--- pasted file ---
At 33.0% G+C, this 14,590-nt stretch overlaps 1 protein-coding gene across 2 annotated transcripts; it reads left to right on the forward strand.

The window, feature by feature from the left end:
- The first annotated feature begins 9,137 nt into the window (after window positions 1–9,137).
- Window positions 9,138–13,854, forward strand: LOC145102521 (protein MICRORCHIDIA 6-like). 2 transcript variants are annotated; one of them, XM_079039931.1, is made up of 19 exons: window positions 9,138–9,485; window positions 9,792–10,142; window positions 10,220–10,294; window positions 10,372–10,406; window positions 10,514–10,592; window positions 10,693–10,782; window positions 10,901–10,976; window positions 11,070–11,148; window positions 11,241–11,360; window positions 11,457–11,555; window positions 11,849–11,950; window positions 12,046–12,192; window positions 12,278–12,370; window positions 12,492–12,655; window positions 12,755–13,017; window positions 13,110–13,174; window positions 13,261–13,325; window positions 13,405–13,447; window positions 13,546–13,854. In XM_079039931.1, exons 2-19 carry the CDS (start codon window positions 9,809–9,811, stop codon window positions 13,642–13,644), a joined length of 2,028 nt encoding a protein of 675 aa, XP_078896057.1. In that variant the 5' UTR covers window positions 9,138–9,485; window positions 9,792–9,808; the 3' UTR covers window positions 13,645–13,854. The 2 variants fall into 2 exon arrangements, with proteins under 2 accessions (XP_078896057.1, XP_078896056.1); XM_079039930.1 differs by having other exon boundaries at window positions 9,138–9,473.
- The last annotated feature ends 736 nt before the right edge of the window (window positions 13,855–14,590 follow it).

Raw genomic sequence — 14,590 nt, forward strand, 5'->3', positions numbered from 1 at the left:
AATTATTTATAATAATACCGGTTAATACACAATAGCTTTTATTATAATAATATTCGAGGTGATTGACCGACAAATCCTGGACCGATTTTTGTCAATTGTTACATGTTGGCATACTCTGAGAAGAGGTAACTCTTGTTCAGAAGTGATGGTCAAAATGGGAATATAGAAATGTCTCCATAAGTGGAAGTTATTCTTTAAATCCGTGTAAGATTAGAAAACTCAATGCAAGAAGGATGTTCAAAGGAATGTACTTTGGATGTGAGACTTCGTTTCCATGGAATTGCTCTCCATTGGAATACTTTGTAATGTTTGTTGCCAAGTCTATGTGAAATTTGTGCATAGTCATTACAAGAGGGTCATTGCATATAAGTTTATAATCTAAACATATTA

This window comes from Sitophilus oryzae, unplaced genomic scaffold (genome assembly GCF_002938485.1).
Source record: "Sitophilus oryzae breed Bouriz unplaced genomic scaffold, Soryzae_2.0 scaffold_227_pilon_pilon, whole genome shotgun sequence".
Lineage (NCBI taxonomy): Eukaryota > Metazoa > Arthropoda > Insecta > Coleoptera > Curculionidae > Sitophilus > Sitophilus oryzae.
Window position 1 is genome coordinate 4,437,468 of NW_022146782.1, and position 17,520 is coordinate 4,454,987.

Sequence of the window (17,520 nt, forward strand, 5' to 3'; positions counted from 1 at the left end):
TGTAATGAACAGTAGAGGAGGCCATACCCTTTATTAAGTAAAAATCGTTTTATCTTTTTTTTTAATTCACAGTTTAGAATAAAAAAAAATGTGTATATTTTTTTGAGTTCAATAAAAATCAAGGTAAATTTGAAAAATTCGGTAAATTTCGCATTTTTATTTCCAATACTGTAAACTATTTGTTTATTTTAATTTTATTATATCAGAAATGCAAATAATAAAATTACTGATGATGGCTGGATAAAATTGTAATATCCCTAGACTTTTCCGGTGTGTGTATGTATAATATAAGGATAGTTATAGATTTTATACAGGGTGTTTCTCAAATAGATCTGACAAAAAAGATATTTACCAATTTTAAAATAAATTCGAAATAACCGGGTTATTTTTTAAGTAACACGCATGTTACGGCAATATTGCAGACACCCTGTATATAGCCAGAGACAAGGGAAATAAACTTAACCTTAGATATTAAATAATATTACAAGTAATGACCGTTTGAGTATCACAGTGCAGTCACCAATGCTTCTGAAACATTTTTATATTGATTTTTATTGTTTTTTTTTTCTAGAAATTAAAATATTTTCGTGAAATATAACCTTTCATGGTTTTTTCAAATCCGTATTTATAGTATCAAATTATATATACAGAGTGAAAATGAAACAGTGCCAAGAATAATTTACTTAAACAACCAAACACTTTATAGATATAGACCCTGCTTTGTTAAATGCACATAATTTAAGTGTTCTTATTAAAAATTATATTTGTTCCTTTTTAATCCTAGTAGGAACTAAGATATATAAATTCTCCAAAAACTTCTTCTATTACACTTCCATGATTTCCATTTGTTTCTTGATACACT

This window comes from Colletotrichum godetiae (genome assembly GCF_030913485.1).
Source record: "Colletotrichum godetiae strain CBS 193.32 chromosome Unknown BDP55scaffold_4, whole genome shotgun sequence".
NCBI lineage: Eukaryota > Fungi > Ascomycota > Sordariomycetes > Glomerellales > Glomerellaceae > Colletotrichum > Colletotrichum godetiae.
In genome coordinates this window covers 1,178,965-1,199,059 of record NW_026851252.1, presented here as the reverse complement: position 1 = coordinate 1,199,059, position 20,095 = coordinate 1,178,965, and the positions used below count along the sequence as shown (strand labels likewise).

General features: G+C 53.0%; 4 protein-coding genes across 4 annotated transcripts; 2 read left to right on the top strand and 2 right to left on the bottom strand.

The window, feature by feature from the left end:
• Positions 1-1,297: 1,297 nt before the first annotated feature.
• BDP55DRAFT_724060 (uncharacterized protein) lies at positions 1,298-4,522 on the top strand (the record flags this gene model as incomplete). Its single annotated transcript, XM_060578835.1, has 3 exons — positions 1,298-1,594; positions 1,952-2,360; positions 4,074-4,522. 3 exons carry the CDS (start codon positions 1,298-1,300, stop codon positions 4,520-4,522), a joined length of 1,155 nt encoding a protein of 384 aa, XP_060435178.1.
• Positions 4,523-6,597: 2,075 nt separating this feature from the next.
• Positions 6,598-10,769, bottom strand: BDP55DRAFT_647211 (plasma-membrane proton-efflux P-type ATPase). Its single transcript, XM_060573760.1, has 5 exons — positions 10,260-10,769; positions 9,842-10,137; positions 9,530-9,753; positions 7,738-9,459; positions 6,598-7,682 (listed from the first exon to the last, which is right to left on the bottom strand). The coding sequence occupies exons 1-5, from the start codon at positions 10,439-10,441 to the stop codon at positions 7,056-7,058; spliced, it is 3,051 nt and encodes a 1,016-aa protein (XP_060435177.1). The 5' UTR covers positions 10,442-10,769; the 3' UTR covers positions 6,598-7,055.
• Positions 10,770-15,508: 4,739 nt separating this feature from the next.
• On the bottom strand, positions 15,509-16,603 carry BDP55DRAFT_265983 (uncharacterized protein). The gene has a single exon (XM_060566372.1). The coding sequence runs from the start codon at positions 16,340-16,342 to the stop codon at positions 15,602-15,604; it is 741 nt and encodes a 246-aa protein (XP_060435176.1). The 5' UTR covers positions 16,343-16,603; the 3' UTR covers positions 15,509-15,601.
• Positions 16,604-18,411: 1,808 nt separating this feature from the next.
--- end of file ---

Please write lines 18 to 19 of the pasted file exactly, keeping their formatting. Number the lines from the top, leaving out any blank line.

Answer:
General features: G+C 53.0%; 4 protein-coding genes across 4 annotated transcripts; 2 read left to right on the top strand and 2 right to left on the bottom strand.

The window, feature by feature from the left end: